Healthcare was actually conceived as a critical first-use case for Watson back when IBM Watson was being used on Jeopardy!. IBM opted to partner with Memorial Sloan Kettering in New York City around cancer, and created Watson for Oncology, a tool that helps physicians efficiently and accurately choose an optimal evidence-based therapeutic option for a given patient. Watson for Oncology leverages Watson’s natural language processing capabilities, which we had developed for Jeopardy!, with expert training over the years, so that Watson could read not just common language, but also healthcare language, and specifically oncology language. Watson reads the medical records for a given patient, looking both at the structured and unstructured data. Then once it’s identified the key attributes for a given patient, Watson looks into a corpus of data that includes guidelines, textbooks, thousands of pages of journal articles, and published abstracts, while also relying on its expert training from doctors at Memorial Sloan Kettering over thousands of cases. Then it makes evidence-based treatment recommendations for the physician to consider in deciding how to treat a given patient.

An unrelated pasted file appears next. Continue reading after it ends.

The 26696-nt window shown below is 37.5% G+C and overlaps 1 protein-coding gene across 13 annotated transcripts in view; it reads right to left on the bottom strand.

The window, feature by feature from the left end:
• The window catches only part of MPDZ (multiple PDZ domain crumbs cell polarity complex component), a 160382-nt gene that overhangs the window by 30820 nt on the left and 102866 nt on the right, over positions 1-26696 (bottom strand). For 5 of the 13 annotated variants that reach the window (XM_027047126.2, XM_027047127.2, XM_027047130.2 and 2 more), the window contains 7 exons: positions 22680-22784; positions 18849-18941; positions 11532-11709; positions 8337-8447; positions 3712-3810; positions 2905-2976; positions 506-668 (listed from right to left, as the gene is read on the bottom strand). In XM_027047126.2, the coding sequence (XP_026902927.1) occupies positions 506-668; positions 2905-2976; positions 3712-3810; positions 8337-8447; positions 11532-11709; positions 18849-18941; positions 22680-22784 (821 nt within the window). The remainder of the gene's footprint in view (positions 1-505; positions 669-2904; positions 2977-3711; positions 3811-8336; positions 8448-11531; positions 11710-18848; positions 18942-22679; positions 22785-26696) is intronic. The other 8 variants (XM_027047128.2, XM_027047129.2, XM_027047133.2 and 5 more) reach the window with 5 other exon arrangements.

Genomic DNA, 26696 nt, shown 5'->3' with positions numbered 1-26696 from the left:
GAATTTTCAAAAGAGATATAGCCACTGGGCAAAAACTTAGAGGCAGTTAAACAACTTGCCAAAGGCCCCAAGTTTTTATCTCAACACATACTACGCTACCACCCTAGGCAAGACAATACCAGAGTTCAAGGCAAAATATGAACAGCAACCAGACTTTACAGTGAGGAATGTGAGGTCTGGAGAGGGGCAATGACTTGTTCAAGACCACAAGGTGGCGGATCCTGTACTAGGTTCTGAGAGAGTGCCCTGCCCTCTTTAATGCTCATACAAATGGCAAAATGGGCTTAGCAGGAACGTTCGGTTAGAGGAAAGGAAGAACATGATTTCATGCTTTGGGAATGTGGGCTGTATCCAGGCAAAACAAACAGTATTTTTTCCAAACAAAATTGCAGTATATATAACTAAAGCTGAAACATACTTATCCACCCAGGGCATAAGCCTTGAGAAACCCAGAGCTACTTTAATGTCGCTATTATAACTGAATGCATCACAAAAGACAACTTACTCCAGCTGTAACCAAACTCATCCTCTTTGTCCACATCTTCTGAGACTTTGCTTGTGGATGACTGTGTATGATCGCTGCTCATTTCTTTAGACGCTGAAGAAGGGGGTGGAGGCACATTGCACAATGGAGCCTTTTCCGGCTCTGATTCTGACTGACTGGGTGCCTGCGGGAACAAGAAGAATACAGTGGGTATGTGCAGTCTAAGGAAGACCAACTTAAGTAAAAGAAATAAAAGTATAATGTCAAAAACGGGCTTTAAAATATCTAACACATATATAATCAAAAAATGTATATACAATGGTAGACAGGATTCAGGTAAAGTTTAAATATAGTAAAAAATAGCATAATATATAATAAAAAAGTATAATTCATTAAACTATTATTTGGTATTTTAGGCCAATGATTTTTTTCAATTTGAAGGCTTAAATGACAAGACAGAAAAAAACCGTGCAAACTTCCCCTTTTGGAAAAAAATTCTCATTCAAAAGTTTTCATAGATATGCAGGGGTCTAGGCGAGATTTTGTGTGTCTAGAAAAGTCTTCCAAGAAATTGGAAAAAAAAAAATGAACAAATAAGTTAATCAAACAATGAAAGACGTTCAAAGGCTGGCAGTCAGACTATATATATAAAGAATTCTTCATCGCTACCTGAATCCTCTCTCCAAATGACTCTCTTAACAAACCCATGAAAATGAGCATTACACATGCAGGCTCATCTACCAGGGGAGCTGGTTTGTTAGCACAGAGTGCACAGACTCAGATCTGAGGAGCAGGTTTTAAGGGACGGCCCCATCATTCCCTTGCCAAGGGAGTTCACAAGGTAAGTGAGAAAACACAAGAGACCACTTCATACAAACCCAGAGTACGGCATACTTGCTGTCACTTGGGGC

Could you talk more about structured and unstructured data?

In healthcare, a lot of the most important information about a given patient exists in an unstructured narrative form in the electronic medical records. Doctors’ notes are highly variable from one to the next. When you look at those narrative documents, you can’t necessarily predict where in the given document a crucial piece of information might reside. Watson works by reading the text, understanding the content, making conceptual links between sentences and paragraphs, and ultimately is able to extract from that unstructured text the most important pieces of information. It’s able to do that from doctors’ notes, radiology reports, oncology reports, laboratory results, etc. It then compares that against these terrific knowledge sources that are constantly being updated.